Saturday, October 08, 2005

Church and State

I was listening on the radio about how the Bush administration wants to reimburse faith groups for expenses incurred during Hurricane Katrina. While this may be good in the short term, I think the Faith-Based Initiative at the federal government with spell the deathknell of faith-based initiatives. No, I'm not just concerned about the influence of church on state. I am much more concerned about the influence of state on church.

Look at it. Right now, the top states for personal giving are the Red states (incidentally, why on earth are conservative states called Red, which is elsewhere synonymous with Communism?) Why? Because people in these states believe in a moral and religious obligation to help humanity. In the blue states, people think their obligation is to pay taxes so that the government can take care of the needy. (OK, these are simplifications, but you get the idea!) Knowing a church gets federal support means less individuals will contribute, churches will swell with "entitlement money" and soon churches will be indistinguishable from the inefficient bureacracies we are bestowed with!

Also, while the present government may not seek to have strings attached, what prevents a future government from dictating moral and social terms to future dependent faith groups? If a church believes, for example, that homosexuality is a sin, is it for government to dictate that they must hire gay priests? I think not. Heck, I say if a faith group believes white people are superior, I as a man of color would disagree with them, I would sue a company which tried to impose such views, but believe the religious groups are within their rights to pick only white people in their clergy, as long as they do not get federal money.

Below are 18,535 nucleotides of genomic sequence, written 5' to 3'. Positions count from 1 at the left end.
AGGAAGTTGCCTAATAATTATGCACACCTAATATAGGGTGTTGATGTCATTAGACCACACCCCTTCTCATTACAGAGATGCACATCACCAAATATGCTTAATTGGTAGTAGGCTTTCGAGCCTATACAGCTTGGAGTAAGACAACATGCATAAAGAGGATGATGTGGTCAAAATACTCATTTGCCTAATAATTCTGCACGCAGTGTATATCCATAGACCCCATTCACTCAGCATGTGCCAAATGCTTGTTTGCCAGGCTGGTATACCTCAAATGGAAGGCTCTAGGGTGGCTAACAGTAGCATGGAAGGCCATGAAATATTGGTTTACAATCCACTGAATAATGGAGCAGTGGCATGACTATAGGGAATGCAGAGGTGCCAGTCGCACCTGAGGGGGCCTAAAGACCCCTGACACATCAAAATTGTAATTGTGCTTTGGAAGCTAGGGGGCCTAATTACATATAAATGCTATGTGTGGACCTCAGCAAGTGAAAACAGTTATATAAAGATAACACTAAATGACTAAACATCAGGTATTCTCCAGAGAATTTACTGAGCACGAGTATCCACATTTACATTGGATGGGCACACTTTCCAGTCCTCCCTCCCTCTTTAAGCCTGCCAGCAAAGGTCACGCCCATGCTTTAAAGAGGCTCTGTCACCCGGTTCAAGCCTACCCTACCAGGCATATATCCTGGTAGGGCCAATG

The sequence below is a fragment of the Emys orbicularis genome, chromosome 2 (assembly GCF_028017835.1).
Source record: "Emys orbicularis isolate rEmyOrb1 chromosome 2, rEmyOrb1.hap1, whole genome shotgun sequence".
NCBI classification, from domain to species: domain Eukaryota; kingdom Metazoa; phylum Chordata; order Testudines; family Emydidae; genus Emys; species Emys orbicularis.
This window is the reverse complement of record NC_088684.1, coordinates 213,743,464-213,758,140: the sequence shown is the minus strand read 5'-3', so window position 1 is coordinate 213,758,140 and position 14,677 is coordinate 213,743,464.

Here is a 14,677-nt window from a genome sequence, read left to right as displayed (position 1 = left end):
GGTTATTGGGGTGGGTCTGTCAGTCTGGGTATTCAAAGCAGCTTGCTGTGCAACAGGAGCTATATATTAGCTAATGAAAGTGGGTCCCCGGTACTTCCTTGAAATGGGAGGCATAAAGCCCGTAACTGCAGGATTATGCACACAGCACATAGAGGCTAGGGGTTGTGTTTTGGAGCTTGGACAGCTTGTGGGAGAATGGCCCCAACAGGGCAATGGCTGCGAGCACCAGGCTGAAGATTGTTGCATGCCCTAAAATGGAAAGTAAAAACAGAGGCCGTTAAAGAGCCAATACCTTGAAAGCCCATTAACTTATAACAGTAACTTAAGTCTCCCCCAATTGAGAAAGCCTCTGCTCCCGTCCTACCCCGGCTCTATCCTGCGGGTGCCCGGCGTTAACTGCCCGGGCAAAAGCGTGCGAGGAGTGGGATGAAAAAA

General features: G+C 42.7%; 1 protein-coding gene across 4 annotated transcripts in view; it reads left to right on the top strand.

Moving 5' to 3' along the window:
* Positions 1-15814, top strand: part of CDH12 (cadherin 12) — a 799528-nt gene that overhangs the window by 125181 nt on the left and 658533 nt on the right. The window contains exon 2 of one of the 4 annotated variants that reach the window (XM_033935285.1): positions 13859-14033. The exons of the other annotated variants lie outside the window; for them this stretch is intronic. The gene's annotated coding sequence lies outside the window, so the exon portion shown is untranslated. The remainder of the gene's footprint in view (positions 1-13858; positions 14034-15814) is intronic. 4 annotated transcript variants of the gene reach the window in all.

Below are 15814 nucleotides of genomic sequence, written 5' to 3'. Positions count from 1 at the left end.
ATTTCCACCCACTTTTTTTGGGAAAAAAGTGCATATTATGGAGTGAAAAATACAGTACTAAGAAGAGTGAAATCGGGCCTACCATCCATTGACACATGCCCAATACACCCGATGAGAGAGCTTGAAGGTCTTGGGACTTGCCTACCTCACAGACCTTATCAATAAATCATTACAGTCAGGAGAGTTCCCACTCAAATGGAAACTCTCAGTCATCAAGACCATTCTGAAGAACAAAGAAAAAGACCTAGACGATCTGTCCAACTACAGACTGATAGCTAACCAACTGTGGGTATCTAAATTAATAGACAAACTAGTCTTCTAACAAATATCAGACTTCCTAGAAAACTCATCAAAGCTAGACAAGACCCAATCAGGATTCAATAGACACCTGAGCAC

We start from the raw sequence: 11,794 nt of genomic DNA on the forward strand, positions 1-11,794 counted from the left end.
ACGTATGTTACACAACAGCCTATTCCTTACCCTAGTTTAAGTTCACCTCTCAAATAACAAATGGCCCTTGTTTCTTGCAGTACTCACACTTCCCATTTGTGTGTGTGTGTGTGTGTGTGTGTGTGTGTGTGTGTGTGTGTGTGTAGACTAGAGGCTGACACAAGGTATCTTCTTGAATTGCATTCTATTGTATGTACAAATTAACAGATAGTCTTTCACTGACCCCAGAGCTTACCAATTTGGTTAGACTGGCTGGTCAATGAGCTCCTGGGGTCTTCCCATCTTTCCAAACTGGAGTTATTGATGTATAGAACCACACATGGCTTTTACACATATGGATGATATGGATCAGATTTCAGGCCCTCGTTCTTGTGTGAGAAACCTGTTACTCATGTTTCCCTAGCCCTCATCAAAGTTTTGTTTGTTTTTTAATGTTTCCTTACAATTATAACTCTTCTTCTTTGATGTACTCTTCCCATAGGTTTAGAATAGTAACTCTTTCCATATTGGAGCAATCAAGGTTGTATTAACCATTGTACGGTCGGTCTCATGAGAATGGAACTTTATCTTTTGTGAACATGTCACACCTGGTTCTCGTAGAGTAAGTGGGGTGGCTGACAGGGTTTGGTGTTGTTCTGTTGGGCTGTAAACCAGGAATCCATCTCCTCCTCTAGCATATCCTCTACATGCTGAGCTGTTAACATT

That's why I think Salvation Army is on a slippery slope. It cannot long-term depend on state money and yet chose to hire only those who conform with their article of faith. But rather than demand the Salvation Army hire non-Christians like me, I would suggest they get out of the government money handling business, and ask Him to assist in His mission.


Anonymous said...
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Anonymous said...

For those of you who believe in the power of prayer, I sure hope you were praying for Katrina's victims long before the formally sanctioned "day of prayer" granted by President Bush. This officious day of remembrance smells a lot like a Marxian opiate to me. Otherwise, how could I explain the oddity of our leader violating our First Amendment right to the separation of church and state? Because, as Shaunti is wont to point out: Secularism is also a religious belief, one that isn't included in official calls of prayer, or the persistent,
annoying sound of evangelical proselytizing.

Conversion is a Part of Christian Mission, Too

Anonymous said...

The Fundamentalist Shadow of George W. Bush

A mouth that prays, a hand that kills. — Arabian proverb

“How do you find a lion that has swallowed you?” asked Swiss psychologist, Carl Jung, commenting on the moral dilemma posed by the “shadow,” his insightful term for the dark, hidden side of the human psyche. The answer to Jung’s questions is
“you can’t find or see that lion”—not as long as you are inside the beast. And therein resides the essential dilemma of a group’s dark side or shadow: it is nearly impossible for those caught inside a group’s belief system to see their own dark side with any clarity or objectivity. This hidden side grows over time,
regressing, becoming more and more aggressive. It’s the “long bag we drag behind us,” says poet Robert Bly—where, as individuals, we dispose of all those things
that are too uncomfortable to look at. “The long-repressed shadow of Dr. Jekyll rises up in the shape of Mr. Hyde, deformed, an ape-like figure glimpsed against the alley wall.”[1] Now imagine millions of Mr. Hydes and you have a sense of
the group shadow of fundamenta!
list, right wing extremists dressed up as “compassionate conservatives,” led by George W. Bush. It’s like shifting from a hand gun to a nuclear bomb. And it
began long ago in both the Moslem and Christian worlds.

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